B.S., Chemical Engineering, University of Texas, Austin, TX, 2006.
Ph.D., Chemical and Biomolecular Engineering, Rice University, 2012.
My research focus is on the improved understanding of the microbial utilization of glycerol under fermentative conditions and using this knowledge base as a means for the implementation of metabolic engineering strategies for the biological production of fuels and chemical from glycerol.
The rising concerns related to the cost, sustained availability, and environmental impact of use of fossil fuels has led to the search for new technologies that generate fuels and materials from renewable carbon sources. Although biofuels such as biodiesel and bioethanol represent a secure, renewable, and environmentally safe alternative to fossil fuels, their economic viability is a major concern. A solution to this problem is the conversion of glycerol, a by-product generated in large amounts in the production of these biofuels, into fuels and chemicals. Given highly reduced nature of carbon atoms in glycerol and the cost advantage of anaerobic processes, fermentative metabolism of glycerol is of special interest. In order to utilize these advantages, however, microorganisms able to perform glycerol fermentation in the absence of electron acceptors are required.
Glycerol utilization under fermentative conditions requires cellular processes enabling functions such as the formation of glycolytic intermediates from glycerol, maintenance of an overall redox balance, and the synthesis of ATP via substrate level phosphorylation in the absence of external electron acceptors. The ability of certain microorganisms to utilize glycerol in the absence of external electron acceptors can be grouped into specific models that encompass the genes, enzymes, and metabolic pathways required for these cellular processes enabling fermentative glycerol utilization. The identification and understanding of these specific models for the microbial fermentation of glycerol will provide the fundamental knowledge required as a platform for the metabolic engineering of microorganisms for the use of glycerol as a feedstock for the production of reduced fuels and chemicals.
My current work is focused on the elucidation of required pathways and mechanisms for several proposed models enabling fermentative glycerol utilization through comprehensive experimental investigation. The investigation takes advantage of the expertise I have developed in the use of both conventional experimental approaches as well as functional genomics and systems biology tools. At present, the knowledge gained from these investigations has been used to design and implement metabolic engineering strategies for the production of a wide range of fuels and chemicals from glycerol, including 1,2-propanediol, ethanol, lactic acid, and succinic acid.
Clomburg, J.M., Vick, J.E., Blankschien, M. D., Rodriguez-Moya, M., Gonzalez, R. (2012). A synthetic biology approach to engineer a functional reversal of the beta-oxidation cycle. ACS Synthetic Biology. (MS Accepted). 10.1021/sb3000782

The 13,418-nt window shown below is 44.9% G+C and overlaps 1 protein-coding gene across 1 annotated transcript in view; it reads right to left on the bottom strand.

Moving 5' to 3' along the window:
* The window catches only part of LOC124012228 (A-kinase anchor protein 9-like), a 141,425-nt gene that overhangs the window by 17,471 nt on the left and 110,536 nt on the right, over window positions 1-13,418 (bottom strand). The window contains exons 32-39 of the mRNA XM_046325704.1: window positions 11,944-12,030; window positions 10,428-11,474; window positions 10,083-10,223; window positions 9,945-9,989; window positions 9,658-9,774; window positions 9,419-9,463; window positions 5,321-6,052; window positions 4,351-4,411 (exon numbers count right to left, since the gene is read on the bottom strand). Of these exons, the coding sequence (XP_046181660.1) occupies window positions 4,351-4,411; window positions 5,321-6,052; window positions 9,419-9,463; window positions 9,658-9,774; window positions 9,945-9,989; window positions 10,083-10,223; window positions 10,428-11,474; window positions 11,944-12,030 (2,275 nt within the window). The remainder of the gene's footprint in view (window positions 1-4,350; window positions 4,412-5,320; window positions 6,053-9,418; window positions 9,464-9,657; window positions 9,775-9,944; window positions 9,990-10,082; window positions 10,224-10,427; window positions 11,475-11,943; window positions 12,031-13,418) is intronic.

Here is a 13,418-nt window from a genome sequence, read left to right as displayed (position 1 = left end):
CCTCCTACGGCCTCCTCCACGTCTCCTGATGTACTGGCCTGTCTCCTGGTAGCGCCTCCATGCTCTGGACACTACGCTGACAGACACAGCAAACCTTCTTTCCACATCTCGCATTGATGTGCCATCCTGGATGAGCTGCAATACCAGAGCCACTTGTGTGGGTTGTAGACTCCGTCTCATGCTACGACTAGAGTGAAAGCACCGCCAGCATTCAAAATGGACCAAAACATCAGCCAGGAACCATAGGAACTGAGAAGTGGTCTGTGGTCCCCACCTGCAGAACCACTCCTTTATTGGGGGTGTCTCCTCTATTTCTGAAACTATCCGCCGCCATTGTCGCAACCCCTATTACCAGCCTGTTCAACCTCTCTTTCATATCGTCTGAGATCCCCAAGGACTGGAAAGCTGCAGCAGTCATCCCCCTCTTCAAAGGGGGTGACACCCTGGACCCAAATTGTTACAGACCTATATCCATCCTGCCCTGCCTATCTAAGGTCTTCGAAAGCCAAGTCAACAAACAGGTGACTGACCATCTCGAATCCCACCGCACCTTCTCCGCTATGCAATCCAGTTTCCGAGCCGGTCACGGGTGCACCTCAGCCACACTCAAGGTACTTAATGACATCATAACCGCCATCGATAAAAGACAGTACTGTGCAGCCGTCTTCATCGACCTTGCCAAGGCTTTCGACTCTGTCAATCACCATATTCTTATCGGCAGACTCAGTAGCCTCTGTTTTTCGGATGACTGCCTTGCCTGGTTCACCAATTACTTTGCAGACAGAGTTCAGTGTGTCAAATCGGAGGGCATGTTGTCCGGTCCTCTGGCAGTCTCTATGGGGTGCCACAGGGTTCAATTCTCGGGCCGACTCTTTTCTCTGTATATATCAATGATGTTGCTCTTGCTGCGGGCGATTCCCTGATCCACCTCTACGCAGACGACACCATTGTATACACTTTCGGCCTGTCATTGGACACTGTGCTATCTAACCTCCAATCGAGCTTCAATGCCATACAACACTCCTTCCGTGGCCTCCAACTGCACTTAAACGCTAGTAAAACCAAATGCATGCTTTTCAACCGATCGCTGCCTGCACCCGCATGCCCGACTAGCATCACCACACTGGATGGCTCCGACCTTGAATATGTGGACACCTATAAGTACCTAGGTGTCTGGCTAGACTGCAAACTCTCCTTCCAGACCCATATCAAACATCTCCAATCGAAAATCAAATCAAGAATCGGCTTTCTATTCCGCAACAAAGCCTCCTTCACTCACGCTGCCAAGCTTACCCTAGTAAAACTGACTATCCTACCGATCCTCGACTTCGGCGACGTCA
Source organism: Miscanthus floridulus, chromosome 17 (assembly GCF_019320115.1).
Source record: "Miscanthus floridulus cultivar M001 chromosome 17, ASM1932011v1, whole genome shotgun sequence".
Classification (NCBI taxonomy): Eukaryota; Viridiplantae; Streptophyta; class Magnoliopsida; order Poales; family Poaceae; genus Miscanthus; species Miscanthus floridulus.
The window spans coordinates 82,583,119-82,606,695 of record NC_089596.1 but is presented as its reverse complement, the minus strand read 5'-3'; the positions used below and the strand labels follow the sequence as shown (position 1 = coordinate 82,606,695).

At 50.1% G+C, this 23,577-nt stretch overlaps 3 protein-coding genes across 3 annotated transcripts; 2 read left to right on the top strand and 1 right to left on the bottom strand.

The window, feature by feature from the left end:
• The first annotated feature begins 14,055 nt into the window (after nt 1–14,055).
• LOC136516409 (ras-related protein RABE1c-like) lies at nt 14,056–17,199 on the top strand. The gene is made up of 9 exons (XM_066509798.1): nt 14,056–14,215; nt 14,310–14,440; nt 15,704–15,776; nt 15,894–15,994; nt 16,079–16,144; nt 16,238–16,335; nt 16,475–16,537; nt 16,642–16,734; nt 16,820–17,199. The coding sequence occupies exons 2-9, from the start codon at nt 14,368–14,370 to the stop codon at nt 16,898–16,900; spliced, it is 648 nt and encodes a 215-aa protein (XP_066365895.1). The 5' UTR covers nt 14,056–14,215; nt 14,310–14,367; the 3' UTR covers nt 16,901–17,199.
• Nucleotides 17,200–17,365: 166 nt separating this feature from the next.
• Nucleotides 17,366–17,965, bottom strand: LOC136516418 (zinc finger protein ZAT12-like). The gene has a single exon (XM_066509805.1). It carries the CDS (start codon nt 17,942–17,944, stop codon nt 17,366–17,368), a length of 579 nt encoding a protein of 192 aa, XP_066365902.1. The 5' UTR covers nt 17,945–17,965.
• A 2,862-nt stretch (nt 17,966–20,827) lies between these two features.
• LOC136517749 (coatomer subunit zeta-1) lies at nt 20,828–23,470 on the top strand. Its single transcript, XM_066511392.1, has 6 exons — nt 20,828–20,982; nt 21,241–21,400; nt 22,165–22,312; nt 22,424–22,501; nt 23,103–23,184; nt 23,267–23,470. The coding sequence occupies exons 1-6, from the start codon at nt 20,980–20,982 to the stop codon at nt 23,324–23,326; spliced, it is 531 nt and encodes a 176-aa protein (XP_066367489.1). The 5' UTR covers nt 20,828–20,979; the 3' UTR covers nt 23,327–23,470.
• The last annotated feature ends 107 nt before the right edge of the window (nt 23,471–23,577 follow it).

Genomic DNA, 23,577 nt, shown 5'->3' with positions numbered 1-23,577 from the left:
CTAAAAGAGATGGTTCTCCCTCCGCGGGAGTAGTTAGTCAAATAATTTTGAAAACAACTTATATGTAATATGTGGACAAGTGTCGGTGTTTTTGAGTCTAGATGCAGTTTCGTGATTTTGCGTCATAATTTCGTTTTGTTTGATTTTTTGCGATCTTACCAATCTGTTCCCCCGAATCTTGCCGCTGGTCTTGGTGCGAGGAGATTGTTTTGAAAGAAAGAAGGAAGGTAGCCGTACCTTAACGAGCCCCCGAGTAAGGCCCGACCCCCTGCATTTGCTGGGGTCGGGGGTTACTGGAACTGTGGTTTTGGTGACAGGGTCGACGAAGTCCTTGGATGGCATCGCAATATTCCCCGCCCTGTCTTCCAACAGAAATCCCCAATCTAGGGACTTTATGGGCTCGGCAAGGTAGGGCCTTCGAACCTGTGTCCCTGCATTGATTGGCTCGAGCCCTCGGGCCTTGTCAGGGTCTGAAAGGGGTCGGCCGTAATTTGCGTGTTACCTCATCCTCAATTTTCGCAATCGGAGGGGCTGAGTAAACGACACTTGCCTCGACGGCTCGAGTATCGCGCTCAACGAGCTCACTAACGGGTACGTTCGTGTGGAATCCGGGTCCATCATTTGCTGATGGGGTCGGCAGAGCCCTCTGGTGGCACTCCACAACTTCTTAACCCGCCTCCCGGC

Cintolesi, A.*, Clomburg, J.M.*, Rigou, V., Zygourakis, K., and Gonzalez, R. (2012). Quantitative analysis of the fermentative metabolism of glycerol in Escherichia coli. Biotechnology and Bioengineering, 109 (1): 187-198. *Equal Contributions.
Clomburg, J.M., and Gonzalez, R. (2011) Metabolic Engineering of Escherichia coli for the Production of 1,2-Propanediol from Glycerol. Biotechnology and Bioengineering, 108 (4): 867-879..
Dellomonaco, C., Clomburg J.M., Miller E.N., and Gonzalez, R. (2011) Engineered reversal of the B-oxidation cycle for the synthesis of fuels and chemicals. Nature, 476:355-360.
Murarka, A., Clomburg, J. M., Moran, S., Shanks, J.V., and Gonzalez, R. (2010). Metabolic analysis of wild-type Escherichia coli and a pyruvate dehydrogenase (PDH)-deficient derivative reveals the role of PDH in the fermentative metabolism of glucose. Journal of Biologial Chemistry, 285 (41): 31548-31558.
Mazumdar, S., Clomburg, J.M., and Gonzalez, R. (2010) Escherichia coli strains engineered for the homofermentative production of D-lactic acid from glycerol. Applied and Environmental Microbiology, 76 (13): 4327-4336.
Blankschien, M., Clomburg, J.M., and Gonzalez, R. (2010) Metabolic Engineering of Escherichia coli for the Production of Succinate from Glycerol. Metabolic Engineering, 12 (5): 409-419.
Murarka, A., Clomburg, J.M., and Gonzalez, R. (2010). Metabolic flux analysis of wild-type Escherichia coli and mutants deficient in pyruvate-dissimilating enzymes during fermentative metabolism of glucuronate. Microbiology-SGM, 156 (6): 1860 - 1872.
Clomburg, J.M., and Gonzalez, R. (2010) Biofuel production in Escherichia coli: The role of metabolic engineering and synthetic biology. Applied Microbiology and Biotechnology, 86 (2): 419-434.
Durnin, G., Clomburg, J.M., Yeates, Z., Alvarez, P.J.J., Zygourakis, K., Campbell, P., and Gonzalez, R. (2009). Understanding and Harnessing the Microaerobic Metabolism of Glycerol in Escherichia coli. Biotechnology and Bioengineering 103 (1): 148-161.
Abercrombie Lab, C124
6100 Main Street MS-362
Houston, TX, 77005
Fax (713) 348-5478